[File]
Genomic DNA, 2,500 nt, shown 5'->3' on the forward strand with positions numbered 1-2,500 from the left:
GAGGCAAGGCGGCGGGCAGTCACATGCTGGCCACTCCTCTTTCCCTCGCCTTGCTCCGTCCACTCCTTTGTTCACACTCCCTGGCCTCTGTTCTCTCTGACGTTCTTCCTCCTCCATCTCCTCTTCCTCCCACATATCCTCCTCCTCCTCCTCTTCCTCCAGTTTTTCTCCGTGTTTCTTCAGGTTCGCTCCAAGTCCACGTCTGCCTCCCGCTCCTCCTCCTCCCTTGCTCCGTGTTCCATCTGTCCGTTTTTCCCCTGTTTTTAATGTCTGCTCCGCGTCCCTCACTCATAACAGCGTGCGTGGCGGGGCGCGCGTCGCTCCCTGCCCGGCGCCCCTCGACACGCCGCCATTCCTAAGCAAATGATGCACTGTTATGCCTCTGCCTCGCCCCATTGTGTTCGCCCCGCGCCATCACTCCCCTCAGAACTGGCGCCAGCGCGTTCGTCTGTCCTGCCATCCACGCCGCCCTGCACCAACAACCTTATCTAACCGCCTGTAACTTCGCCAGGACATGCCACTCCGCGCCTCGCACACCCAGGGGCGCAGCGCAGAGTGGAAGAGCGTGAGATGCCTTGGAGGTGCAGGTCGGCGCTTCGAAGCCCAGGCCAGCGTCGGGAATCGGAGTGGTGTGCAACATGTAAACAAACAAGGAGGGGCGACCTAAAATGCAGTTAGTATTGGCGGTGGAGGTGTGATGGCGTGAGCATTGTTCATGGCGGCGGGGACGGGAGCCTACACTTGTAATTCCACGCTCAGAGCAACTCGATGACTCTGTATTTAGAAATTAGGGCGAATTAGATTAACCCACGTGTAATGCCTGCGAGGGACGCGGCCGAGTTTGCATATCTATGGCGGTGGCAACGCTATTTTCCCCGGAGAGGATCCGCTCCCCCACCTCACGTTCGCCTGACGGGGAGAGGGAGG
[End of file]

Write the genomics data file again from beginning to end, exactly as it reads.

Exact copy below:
Genomic DNA, 2,500 nt, shown 5'->3' on the forward strand with positions numbered 1-2,500 from the left:
GAGGCAAGGCGGCGGGCAGTCACATGCTGGCCACTCCTCTTTCCCTCGCCTTGCTCCGTCCACTCCTTTGTTCACACTCCCTGGCCTCTGTTCTCTCTGACGTTCTTCCTCCTCCATCTCCTCTTCCTCCCACATATCCTCCTCCTCCTCCTCTTCCTCCAGTTTTTCTCCGTGTTTCTTCAGGTTCGCTCCAAGTCCACGTCTGCCTCCCGCTCCTCCTCCTCCCTTGCTCCGTGTTCCATCTGTCCGTTTTTCCCCTGTTTTTAATGTCTGCTCCGCGTCCCTCACTCATAACAGCGTGCGTGGCGGGGCGCGCGTCGCTCCCTGCCCGGCGCCCCTCGACACGCCGCCATTCCTAAGCAAATGATGCACTGTTATGCCTCTGCCTCGCCCCATTGTGTTCGCCCCGCGCCATCACTCCCCTCAGAACTGGCGCCAGCGCGTTCGTCTGTCCTGCCATCCACGCCGCCCTGCACCAACAACCTTATCTAACCGCCTGTAACTTCGCCAGGACATGCCACTCCGCGCCTCGCACACCCAGGGGCGCAGCGCAGAGTGGAAGAGCGTGAGATGCCTTGGAGGTGCAGGTCGGCGCTTCGAAGCCCAGGCCAGCGTCGGGAATCGGAGTGGTGTGCAACATGTAAACAAACAAGGAGGGGCGACCTAAAATGCAGTTAGTATTGGCGGTGGAGGTGTGATGGCGTGAGCATTGTTCATGGCGGCGGGGACGGGAGCCTACACTTGTAATTCCACGCTCAGAGCAACTCGATGACTCTGTATTTAGAAATTAGGGCGAATTAGATTAACCCACGTGTAATGCCTGCGAGGGACGCGGCCGAGTTTGCATATCTATGGCGGTGGCAACGCTATTTTCCCCGGAGAGGATCCGCTCCCCCACCTCACGTTCGCCTGACGGGGAGAGGGAGG